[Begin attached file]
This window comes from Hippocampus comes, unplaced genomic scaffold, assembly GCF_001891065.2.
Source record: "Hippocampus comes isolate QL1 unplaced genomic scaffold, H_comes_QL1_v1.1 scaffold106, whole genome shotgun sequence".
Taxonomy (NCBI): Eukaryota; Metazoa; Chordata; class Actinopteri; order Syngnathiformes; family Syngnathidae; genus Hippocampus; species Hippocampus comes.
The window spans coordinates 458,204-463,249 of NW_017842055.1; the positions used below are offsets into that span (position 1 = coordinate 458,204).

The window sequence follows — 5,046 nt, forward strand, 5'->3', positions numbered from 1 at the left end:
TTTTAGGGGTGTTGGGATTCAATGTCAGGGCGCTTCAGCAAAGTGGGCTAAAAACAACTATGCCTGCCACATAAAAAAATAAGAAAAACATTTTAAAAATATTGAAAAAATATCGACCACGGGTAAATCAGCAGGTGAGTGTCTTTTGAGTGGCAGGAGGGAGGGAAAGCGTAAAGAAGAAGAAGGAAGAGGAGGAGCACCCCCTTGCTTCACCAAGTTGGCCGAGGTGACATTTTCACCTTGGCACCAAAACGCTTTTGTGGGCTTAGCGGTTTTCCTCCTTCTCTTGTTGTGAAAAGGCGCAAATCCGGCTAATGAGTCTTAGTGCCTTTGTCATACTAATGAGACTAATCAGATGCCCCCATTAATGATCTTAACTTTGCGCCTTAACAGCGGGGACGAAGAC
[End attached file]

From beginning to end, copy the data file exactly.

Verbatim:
This window comes from Hippocampus comes, unplaced genomic scaffold, assembly GCF_001891065.2.
Source record: "Hippocampus comes isolate QL1 unplaced genomic scaffold, H_comes_QL1_v1.1 scaffold106, whole genome shotgun sequence".
Taxonomy (NCBI): Eukaryota; Metazoa; Chordata; class Actinopteri; order Syngnathiformes; family Syngnathidae; genus Hippocampus; species Hippocampus comes.
The window spans coordinates 458,204-463,249 of NW_017842055.1; the positions used below are offsets into that span (position 1 = coordinate 458,204).

The window sequence follows — 5,046 nt, forward strand, 5'->3', positions numbered from 1 at the left end:
TTTTAGGGGTGTTGGGATTCAATGTCAGGGCGCTTCAGCAAAGTGGGCTAAAAACAACTATGCCTGCCACATAAAAAAATAAGAAAAACATTTTAAAAATATTGAAAAAATATCGACCACGGGTAAATCAGCAGGTGAGTGTCTTTTGAGTGGCAGGAGGGAGGGAAAGCGTAAAGAAGAAGAAGGAAGAGGAGGAGCACCCCCTTGCTTCACCAAGTTGGCCGAGGTGACATTTTCACCTTGGCACCAAAACGCTTTTGTGGGCTTAGCGGTTTTCCTCCTTCTCTTGTTGTGAAAAGGCGCAAATCCGGCTAATGAGTCTTAGTGCCTTTGTCATACTAATGAGACTAATCAGATGCCCCCATTAATGATCTTAACTTTGCGCCTTAACAGCGGGGACGAAGAC